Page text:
Area Forecast Discussion
Issued by NWS Marquette, MI

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FXUS63 KMQT 220945

Area Forecast Discussion
National Weather Service Marquette MI
445 AM EST Wed Feb 22 2017

.SHORT TERM...(This evening through Wednesday)
Issued at 250 PM EST TUE FEB 21 2017

Skies have cleared nicely this afternoon and has allowed to
temperatures to climb into the upper 40s and 50s, with a few
isolated 60s. Water vapor imagery shows shortwave energy lifting
northeast of the area and allowing more zonal flow to develop
across the northern plains.

Expect fairly tranquil conditions to prevail tonight and through
much of the day on Wednesday. With dew point temperatures expected
to remain around/slightly above freezing tonight, we should see yet
another night where overnight lows remain above freezing. There is
the potential to see fog, especially across eastern portions of the
area where boundary layer winds will be lighter. Could see some
drizzle develop; however, with how dry the low-levels look via
soundings not too confident that any drizzle will accompany the

On Wednesday, expect another day with unseasonably warm
temperatures, but expect increasing cloud cover throughout the
day as low pressure begins to move in from the west as shortwave
energy approaches the area. Precipitation should hold off until
the late afternoon/evening hours as it spreads west to east upon
the arrival of the deeper lift. Forecast soundings show
temperatures should remain above freezing, so expect precipitation
to remain all liquid at least through the afternoon and evening
hours, before transitioning back over to wintry precipitation late
Wednesday night.

.LONG TERM...(Thursday through Tuesday)
Issued at 445 AM EST WED FEB 22 2017

Positive height anomaly that has dominated the Great Lakes n thru
Hudson Bay for the last several days, bringing unseasonable/record
breaking warmth to the area, will shift slightly e over the next few
days before shifting e more quickly this weekend. This will occur in
response to building heights over the ne Pacific/AK vcnty that will
support a trof over the western CONUS which will translate to
central N America this weekend. These changes aloft will spell an
end to the unseasonable warmth across the area as colder, more
typical late Feb conditions set in this weekend following a Plains
to Great Lakes winter storm that will lead the troffing into central
N America. Next week, it appears that the positive height anomaly
over the ne Pacific will retrograde a bit, and broad troffing will
set up across much of Canada. This will allow a good supply of
arctic air to build up to the n with the coldest air in the northern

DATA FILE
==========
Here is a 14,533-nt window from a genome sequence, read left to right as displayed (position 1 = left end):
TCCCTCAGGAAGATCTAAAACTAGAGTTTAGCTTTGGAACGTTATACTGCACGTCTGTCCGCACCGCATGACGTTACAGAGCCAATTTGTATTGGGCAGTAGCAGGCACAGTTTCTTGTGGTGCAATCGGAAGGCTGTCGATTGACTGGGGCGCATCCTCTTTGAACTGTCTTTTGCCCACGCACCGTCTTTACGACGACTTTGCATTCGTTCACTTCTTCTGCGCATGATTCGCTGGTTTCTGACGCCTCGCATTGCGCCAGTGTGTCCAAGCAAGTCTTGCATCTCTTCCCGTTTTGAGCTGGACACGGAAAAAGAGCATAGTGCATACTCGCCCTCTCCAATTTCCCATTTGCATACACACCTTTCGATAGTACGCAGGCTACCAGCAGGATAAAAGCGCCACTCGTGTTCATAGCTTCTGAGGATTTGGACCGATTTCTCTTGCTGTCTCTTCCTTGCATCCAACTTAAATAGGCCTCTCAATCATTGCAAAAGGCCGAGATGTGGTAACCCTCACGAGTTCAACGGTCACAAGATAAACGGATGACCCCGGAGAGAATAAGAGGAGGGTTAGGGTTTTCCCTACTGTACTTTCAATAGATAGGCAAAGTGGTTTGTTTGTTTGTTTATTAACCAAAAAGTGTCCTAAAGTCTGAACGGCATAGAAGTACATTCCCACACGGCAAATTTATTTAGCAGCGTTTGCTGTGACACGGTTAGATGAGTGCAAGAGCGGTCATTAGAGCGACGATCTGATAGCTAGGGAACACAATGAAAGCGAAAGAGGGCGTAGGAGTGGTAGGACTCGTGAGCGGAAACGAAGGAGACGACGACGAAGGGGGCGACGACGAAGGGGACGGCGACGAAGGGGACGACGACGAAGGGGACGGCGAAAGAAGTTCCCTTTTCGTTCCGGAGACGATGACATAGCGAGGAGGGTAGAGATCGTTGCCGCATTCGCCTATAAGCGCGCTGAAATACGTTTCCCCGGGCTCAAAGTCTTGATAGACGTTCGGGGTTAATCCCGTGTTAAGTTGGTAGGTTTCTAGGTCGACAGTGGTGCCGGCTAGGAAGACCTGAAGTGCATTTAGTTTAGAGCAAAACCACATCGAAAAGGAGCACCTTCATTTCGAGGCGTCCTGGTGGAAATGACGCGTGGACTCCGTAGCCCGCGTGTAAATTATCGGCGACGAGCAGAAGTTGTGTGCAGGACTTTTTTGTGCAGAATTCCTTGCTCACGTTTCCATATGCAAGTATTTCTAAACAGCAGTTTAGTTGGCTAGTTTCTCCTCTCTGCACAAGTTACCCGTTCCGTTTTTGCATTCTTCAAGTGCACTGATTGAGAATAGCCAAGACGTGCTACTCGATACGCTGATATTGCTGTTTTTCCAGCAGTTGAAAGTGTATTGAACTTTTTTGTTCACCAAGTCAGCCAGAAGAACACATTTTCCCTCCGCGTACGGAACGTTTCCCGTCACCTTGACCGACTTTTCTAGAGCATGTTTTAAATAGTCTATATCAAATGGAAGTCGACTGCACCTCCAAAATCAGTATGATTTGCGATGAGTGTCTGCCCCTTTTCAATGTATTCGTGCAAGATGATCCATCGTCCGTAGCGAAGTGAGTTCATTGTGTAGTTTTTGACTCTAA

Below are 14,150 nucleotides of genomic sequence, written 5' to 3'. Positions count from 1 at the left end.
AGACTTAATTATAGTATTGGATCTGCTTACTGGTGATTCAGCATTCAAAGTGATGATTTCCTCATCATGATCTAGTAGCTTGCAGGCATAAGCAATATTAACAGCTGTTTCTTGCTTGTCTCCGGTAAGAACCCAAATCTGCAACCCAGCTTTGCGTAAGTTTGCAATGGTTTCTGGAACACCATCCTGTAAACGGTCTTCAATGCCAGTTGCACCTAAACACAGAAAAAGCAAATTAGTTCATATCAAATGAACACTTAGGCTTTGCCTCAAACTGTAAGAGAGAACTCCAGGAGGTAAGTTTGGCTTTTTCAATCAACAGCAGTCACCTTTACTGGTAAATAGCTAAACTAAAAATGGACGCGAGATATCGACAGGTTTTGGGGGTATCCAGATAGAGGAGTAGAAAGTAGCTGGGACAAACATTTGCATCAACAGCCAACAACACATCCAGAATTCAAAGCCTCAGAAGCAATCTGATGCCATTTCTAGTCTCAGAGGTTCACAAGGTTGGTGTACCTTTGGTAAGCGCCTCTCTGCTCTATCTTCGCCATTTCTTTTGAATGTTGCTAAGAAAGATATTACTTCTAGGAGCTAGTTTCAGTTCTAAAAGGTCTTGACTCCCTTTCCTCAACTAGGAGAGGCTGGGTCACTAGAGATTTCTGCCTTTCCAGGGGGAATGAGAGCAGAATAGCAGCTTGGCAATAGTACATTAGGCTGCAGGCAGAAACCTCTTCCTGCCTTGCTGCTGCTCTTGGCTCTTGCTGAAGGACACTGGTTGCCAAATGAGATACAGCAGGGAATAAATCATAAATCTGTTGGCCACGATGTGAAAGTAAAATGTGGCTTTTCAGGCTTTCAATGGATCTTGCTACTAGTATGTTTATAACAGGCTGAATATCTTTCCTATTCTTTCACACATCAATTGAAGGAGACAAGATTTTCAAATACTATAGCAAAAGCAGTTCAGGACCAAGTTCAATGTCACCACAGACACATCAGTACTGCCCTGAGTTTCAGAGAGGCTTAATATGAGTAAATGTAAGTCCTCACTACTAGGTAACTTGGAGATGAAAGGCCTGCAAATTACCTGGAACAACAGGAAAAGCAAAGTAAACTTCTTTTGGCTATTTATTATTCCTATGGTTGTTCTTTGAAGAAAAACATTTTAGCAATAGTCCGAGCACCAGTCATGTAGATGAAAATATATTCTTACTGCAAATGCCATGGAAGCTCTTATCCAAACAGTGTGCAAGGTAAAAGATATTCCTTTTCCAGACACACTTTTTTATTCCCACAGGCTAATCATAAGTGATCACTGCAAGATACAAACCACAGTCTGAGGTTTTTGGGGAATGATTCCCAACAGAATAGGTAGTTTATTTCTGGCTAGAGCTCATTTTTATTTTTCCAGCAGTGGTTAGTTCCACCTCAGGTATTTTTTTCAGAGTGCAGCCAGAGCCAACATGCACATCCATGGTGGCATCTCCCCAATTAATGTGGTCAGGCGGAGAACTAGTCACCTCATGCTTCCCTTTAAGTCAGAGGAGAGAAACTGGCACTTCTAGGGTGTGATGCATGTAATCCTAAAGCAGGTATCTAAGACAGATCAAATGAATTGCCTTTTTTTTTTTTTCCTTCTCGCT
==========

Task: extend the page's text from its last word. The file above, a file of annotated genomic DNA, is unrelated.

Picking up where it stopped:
hemisphere eventually developing across northern Canada. With
shortwaves tending to drop down the W coast and then swing e, temps
will likely be more variable btwn blo and above normal across the
Upper Lakes next week. The variation in temps will depend on depth
of shortwaves dropping down the W Coast and the magnitude of forced
building of heights downstream toward the E Coast as the trofs head
e or ne. This type of pattern, which may persist for a couple of
weeks, could certainly be an active one for the Upper Lakes.

Beginning Thu, rather vigorous shortwave tracking across the Upper
Lakes tonight will be just e of the fcst area by 12z Thu. In the
wake of the wave, shallow moisture not extending to the -10C
isotherm and upslope northerly wind could yield some -dz/-fzdz in
the morning near Lake Superior. Otherwise, expect a partly to mostly
cloudy, cooler day with highs in the 30s n to lwr 40s s central.

Attention then turns to shortwave energy moving across the western
CONUS tonight. This energy is fcst to close off a mid level low over
the central Plains by Fri morning before opening back up as it
shifts across the western Great Lakes region Fri night/Sat. The
deformation hvy snow shield that develops on the nw side of the
system will peak across the Plains soon after the mid level low
closes off. If the trend to then open up the mid level low is
correct, that will be key to snowfall here as it will signal a
decaying trend to the deformation hvy snow shield as it lifts into
the Upper Lakes. It appears the proximity of the mid level low over
Manitoba is an important factor in causing this system to
open/weaken as it lifts into a more confluent flow btwn that feature
and the downstream ridge.

Waa/isentropic ascent will quickly translate ne thru the Upper Lakes
late Thu night/Fri morning downstream of the deepening system over
the Plains. Additional forcing will be provided by the right
entrance of a 100kt upper jet lifting n across the Upper Lakes to
northern Ontario. NAM is an outlier, being deeper and a little